M. Adm and J. Garloff, Intervals of totally nonnegative matrices, Linear Algebra Appl., 439 (2013) 3796-3806.
 S. M. Fallat and C. R. Johnson, Totally Nonnegative Matrices, Princeton Series in Applied Mathematics, Princeton University Press, Princeton and Oxford, 2011.
 J. Garloff, Criteria for sign regularity of sets of matrices, Linear Algebra Appl., 44 (1982) 153-160.
 K. R. Goodearl, S. Launois and T. H. Lenagan, Totally nonnegative cells and matrix Poisson varieties, Adv. Math., 226 (2011) 779-826.
 S. Launois and T. H. Lenagan, Efficient recognition of totally nonnegative matrix cells, Found. Comput. Mat., 14 (2) (2014) 371-387.
 A. Pinkus, Totally Positive Matrices, Cambridge Tracts in Mathematics 181, Cambridge Univ. Press, Cambridge, UK, 2010.
Joint work with Mohammad Adm (University of Konstanz, Germany).
December 19, 14:30 ~ 15:00 - Room B11
We describe the shortcomings of the current algorithmic solutions for the eigenvalue problem and the basic ingredients for a homotopy method for this problem.
December 19, 15:05 ~ 15:55 - Room B11
We describe possible choices for the initial triple (matrix, eigenvalue, eigenvector) for the homotopy and their corresponding average complexity analyses in the Hermitian and general case.
December 19, 16:00 ~ 16:30 - Room B11
In tensor completion, the goal is to fill in missing entries of a partially known tensor under low-rank constraints. We consider low-rank formats that form Riemannian manifolds, such as the Tucker or the tensor train (TT) format. This allows for the application of Riemannian optimization techniques for solving the tensor completion problem. In particular, the nonlinear CG algorithm can be implemented such that it scales linearly in the size of the tensor. We illustrate the use of this algorithm for approximating multivariate functions as well as for parameter-dependent and stochastic partial differential equations.
December 19, 17:05 ~ 17:55 - Room B11
Let $ A$ and $B$ be invertible, and let $C$ have low rank. Then it is trivial that the rank of the solution to the matrix equation $AXB^T = C$ is not larger than the rank of $C$. Formally speaking, this matrix equation admits a low-rank solution. There is some numerical evidence that the solution of frequently occurring linear equations like $A_1 XB_1^ T + \cdots + A_R XB_R^T = C$, where the number of terms is still considerably smaller than the matrix dimension (which might be infinite in an Hilbert space setting), has good low-rank approximability, that is, fast decaying singular values. Exponential decay, as sometimes observed in practice, seems very challenging to prove. It is, however, rather easy to obtain a nontrivial algebraic decay rate by relating the convergence speed of some polynomial approximation to the Kronecker rank of the corresponding operator polynomial. For an eigenvalue problem $AXB^T = \lambda X$ a similar argumentation is possible, although with considerable restrictions. This simple method of estimating the low-rank approximation error for matrices has important consequences for the low-rank approximability of solutions to Kronecker-structured operator equations in higher-order tensor product spaces, as it provides estimates on the singular value decay of certain matrix unfoldings of the solution tensor, which in turn govern the error in higher-order SVD truncations. The talk is based on joint-work with Daniel Kressner.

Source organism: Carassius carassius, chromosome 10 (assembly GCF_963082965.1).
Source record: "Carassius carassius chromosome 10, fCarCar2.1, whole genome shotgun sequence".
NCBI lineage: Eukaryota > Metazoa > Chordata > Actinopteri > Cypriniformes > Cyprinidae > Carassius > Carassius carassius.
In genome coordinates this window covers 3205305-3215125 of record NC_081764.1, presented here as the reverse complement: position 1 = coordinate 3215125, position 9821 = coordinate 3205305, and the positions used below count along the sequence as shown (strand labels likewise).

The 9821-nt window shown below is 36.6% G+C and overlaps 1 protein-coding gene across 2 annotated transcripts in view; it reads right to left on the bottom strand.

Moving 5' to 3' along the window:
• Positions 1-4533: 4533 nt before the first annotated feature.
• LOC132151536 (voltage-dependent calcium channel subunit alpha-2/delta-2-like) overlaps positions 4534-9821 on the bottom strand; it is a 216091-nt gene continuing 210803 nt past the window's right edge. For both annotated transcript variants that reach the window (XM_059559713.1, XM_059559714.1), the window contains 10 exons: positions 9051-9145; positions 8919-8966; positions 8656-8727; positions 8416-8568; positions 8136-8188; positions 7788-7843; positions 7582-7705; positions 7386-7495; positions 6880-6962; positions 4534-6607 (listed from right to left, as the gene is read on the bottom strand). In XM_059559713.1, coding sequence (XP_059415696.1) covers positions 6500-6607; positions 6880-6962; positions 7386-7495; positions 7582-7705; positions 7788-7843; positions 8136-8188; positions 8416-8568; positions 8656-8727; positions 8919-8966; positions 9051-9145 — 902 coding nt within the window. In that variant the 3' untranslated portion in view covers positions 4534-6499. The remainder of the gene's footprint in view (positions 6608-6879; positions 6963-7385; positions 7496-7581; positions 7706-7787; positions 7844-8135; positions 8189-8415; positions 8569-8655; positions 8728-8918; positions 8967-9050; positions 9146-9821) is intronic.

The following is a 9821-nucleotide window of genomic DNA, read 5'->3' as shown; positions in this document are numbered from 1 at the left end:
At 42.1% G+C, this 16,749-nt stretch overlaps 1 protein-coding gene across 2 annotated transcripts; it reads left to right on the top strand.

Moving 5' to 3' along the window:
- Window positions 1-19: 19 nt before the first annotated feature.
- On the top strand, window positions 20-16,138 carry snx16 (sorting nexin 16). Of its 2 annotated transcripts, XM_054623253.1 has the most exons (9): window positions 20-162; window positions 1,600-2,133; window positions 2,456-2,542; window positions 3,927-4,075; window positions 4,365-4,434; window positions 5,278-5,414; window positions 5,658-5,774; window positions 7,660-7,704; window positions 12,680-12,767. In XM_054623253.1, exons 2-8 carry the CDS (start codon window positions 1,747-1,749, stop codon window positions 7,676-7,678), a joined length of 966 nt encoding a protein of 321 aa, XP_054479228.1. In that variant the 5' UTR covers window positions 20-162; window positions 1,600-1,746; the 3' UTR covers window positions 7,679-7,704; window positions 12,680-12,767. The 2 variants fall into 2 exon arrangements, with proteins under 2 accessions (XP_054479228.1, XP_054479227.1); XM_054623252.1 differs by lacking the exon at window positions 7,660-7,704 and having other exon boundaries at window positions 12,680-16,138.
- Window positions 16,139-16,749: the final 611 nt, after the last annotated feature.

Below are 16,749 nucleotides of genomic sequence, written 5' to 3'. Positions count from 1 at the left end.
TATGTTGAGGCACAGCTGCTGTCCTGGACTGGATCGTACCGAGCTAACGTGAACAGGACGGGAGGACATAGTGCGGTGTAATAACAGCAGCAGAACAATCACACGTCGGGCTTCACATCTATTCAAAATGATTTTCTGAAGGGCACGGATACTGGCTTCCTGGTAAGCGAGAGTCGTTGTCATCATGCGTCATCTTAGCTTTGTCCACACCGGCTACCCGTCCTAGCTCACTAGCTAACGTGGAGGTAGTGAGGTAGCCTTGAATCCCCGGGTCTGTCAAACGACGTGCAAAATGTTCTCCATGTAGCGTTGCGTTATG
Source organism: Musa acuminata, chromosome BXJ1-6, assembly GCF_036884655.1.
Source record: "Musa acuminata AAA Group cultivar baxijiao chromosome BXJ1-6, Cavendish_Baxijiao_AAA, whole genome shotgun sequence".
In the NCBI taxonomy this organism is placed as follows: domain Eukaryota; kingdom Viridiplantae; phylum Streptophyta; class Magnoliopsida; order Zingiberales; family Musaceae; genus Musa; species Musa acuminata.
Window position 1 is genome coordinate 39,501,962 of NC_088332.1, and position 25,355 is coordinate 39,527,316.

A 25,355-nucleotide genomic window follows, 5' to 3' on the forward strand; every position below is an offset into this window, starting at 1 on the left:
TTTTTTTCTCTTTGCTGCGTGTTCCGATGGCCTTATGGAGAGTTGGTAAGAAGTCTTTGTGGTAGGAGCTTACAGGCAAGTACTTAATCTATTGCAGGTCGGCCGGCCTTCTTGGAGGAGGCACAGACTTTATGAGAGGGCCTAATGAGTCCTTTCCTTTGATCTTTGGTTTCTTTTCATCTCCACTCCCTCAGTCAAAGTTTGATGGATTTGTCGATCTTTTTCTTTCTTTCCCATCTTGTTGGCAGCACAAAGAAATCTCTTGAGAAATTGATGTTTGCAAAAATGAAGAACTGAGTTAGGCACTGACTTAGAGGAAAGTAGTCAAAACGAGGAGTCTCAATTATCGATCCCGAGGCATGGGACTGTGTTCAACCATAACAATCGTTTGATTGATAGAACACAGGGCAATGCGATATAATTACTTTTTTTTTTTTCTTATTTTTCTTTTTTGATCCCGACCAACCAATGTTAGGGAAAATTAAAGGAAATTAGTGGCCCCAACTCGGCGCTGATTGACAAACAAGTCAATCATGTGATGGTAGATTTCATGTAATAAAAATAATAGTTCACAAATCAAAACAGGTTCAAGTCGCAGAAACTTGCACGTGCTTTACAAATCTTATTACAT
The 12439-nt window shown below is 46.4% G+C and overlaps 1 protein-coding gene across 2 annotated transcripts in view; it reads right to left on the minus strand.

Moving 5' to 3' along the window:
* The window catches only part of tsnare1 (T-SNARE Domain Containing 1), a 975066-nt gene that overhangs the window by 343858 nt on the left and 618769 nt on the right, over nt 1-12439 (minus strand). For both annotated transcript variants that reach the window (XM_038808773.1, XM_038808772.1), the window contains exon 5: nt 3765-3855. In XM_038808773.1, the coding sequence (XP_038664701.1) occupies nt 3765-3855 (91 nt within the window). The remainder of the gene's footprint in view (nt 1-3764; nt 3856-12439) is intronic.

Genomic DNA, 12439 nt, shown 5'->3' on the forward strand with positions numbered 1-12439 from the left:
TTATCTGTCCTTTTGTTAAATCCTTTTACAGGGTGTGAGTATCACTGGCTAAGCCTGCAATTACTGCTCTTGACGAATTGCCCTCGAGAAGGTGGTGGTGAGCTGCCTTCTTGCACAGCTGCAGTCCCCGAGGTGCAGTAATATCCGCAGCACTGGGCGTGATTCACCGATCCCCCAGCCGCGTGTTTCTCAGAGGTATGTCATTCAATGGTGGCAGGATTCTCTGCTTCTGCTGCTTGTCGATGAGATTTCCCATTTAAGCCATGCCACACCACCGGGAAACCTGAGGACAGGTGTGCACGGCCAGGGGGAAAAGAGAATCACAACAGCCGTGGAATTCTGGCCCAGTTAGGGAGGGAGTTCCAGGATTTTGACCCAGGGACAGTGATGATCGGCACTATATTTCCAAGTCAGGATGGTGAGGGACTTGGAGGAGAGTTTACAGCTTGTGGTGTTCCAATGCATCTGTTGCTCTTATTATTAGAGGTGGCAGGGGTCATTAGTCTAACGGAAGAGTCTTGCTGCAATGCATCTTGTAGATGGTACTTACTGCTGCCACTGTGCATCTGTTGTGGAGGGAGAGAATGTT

December 19, 18:00 ~ 18:30 - Room B11
We describe how cross-kernel matrices, that is, kernel matrices between the data and a custom chosen set of `feature spanning points' can be used for learning. At the core is a Nyström-type relation which allows to numerically approximate kernel matrices in terms of cross-kernel matrices. We demonstrate how cross-kernel matrices (A) provide a universal speed-up of kernel learning algorithms through replacing kernel matrices with cross-kernel matrices that scale linearly in the data, and (B) allow learning of features which approximately vanish on the data. We further give an algorithm, called ideal principal component analysis (IPCA), which we derive as the cross-kernel variant of kernel PCA, serving as an exemplification of both the new features and the speed-up to linear runtime. We conclude with some open questions regarding the approximating properties of cross-kernel matrices.
Joint work with Louis Theran, Martin Kreuzer.